All of Africa produces the same amount of power as Germany with less than 4% of GHG emissions.

As a result of loss and damage, 400 billion USD needed on an annual basis for Africa.

When we are thinking about hard-to-abate sectors,  we need to think differently to see concrete improvements.

AFC’s mandate is to close the infrastructure gap in 5 key sectors: Oil & gas and mining, transport, heavy industries, power, tech

She insisted on the fact that for transport: we need to localise and start vertically and integrating on the continent and also that adaptation is critical, which is why set infrastructure resilience fund

Cristina Fróes de Borja Reis- Ministry of Finance of Brazil, Sub-Secretary of Sustainable Economic Development

11 AM Ready and Running: Legacy Landscapes Fund blends international finance for nature-based solutions

Key takeaways:

  •         Conservation and nature-based solutions need an area approach at scale in order to work
  •         Conservation and nature-based adaptation and mitigation results take time to surface and impacts need to be documented
  •         LLF covers the ongoing costs via a programmatic approach
  •         Human rights, local benefits and the rights-based approach are ensuring an integrated approach and mitigate risk
  • Donors and implementing partners like the shared and transparent way of working and the learning and sharing opportunity of LLF








1PM Financing Forest Conservation and Sustainable Development in Pan- Amazon Region

Key takeaways of the session:

  • Land use planning is relevant for the success of restoration initiatives.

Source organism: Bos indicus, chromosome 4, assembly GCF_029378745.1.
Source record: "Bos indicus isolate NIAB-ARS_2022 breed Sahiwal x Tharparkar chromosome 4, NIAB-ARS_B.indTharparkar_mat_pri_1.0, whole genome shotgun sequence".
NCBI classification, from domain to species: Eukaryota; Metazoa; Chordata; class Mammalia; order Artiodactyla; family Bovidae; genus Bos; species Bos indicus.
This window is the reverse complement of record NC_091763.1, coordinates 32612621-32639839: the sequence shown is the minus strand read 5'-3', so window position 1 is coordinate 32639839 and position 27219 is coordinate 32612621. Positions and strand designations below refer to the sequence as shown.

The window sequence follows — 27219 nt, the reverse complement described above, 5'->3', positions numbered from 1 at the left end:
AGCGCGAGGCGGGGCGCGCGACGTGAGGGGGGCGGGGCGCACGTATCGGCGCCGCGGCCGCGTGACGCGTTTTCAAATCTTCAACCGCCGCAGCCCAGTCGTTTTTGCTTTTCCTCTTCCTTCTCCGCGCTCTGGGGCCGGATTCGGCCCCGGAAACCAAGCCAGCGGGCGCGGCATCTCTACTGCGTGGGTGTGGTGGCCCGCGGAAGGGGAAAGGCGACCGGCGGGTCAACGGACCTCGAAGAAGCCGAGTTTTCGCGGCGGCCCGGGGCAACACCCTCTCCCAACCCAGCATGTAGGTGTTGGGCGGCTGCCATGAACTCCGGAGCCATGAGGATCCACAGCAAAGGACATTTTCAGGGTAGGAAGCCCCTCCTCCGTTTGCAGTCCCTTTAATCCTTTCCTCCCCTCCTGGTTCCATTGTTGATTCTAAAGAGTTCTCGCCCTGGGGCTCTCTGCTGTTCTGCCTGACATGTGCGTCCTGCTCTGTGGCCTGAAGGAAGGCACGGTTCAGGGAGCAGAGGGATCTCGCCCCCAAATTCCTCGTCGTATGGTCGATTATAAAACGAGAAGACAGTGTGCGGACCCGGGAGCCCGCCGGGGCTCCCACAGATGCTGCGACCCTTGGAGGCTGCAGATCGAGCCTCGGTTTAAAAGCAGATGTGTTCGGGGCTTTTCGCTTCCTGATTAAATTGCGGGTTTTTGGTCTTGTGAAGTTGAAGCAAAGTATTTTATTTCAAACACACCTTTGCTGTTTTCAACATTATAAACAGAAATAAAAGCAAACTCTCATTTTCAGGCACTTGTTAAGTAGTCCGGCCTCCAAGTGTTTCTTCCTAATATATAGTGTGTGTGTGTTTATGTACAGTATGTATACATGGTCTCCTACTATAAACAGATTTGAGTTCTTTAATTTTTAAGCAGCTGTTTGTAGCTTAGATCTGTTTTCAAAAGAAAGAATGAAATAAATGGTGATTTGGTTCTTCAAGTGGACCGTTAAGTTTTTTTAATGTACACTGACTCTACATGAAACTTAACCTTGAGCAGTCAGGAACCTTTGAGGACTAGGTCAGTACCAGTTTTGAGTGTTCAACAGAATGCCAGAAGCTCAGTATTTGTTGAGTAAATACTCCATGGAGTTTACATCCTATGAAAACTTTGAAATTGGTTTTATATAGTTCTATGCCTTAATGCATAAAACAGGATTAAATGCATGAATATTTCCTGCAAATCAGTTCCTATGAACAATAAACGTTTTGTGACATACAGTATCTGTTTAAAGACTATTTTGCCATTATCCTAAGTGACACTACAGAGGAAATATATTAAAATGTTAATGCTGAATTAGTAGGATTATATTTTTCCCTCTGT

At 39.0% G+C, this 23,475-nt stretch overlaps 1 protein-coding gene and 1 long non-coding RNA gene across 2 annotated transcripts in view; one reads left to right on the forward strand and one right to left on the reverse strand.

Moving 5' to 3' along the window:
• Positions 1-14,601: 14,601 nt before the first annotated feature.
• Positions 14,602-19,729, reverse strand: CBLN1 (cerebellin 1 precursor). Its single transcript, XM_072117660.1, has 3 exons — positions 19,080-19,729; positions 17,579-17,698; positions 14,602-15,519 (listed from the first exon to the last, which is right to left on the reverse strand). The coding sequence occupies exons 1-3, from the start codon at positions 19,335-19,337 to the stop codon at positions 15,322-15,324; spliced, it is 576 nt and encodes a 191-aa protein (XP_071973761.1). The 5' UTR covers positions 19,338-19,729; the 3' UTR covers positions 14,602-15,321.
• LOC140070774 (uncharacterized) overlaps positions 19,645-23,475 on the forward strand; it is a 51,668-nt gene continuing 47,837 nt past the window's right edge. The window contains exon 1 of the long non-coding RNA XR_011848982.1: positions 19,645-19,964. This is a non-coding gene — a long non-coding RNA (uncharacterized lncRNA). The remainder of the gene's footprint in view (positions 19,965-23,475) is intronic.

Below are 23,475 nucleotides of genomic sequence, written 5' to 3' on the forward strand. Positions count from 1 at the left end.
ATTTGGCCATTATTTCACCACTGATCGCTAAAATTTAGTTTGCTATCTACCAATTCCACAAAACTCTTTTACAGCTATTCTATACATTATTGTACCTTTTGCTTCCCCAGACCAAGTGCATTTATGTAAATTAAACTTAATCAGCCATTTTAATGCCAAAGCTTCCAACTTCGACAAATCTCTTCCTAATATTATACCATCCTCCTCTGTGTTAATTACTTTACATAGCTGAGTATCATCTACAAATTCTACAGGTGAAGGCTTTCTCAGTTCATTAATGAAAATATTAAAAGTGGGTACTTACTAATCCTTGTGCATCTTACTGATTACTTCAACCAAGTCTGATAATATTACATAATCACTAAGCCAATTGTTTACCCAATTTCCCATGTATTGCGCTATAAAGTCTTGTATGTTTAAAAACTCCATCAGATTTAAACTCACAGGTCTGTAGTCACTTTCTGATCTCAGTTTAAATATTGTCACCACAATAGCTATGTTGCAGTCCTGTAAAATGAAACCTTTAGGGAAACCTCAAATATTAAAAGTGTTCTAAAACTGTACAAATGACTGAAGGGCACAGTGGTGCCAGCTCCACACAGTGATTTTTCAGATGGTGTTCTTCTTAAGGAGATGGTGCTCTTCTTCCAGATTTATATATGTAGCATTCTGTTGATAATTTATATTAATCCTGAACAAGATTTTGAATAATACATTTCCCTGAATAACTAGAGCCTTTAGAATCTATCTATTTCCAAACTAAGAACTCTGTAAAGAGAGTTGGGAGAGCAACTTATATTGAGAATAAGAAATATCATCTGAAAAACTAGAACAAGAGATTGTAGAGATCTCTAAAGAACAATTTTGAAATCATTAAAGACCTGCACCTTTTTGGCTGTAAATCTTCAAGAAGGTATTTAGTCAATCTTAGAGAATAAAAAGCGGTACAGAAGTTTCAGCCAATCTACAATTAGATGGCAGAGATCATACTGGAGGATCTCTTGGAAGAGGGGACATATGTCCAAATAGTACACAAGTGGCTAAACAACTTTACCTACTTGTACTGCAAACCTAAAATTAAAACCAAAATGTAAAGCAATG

• Protected area management and forest concessions are important to engage the private sector and leverage their participation.
  • It is important to diversify financial instruments that can be used to restoration efforts.
  • It is necessary to reduce costs for restoration and to attract private capital. Only working with grants will not be enough to achieve needed results.
  • Success depends largely on simplicity. We must start with simple solutions, nature-based solutions.


  • There is a need to scale up the supply chain to address restoration needs.
  • To achieve the restoration goals there is a need to attract private sector partners.
  • Traditional knowledge is important on the efforts to mitigate climate change.
  • Connecting business with the territory can increase the outcomes.

Calls for action: Identify concrete work tracks mentioned by participants, explicit calls to action that could be included in the COP28IDFC landing page

4PM Why is MDB reform crucial to accelerating urban climate finance?

more infos to come

This event will discuss the key policy recommendations for MDB reform to accelerate urban climate finance identified in a new report developed by the Cities Climate Finance Leadership Alliance (CCFLA) in collaboration with the C40 Cities and the Global Covenant of Mayors (GCoM). Entitled ‘Accelerating Urban Climate Finance in Low-and Middle-Income Economies: An important strategic dimension of MDB reform,’ the report presents a comprehensive picture of the current landscape of MDBs’ contributions to urban climate finance and presents recommendations on how they can play an even more significant role in financing urban climate projects.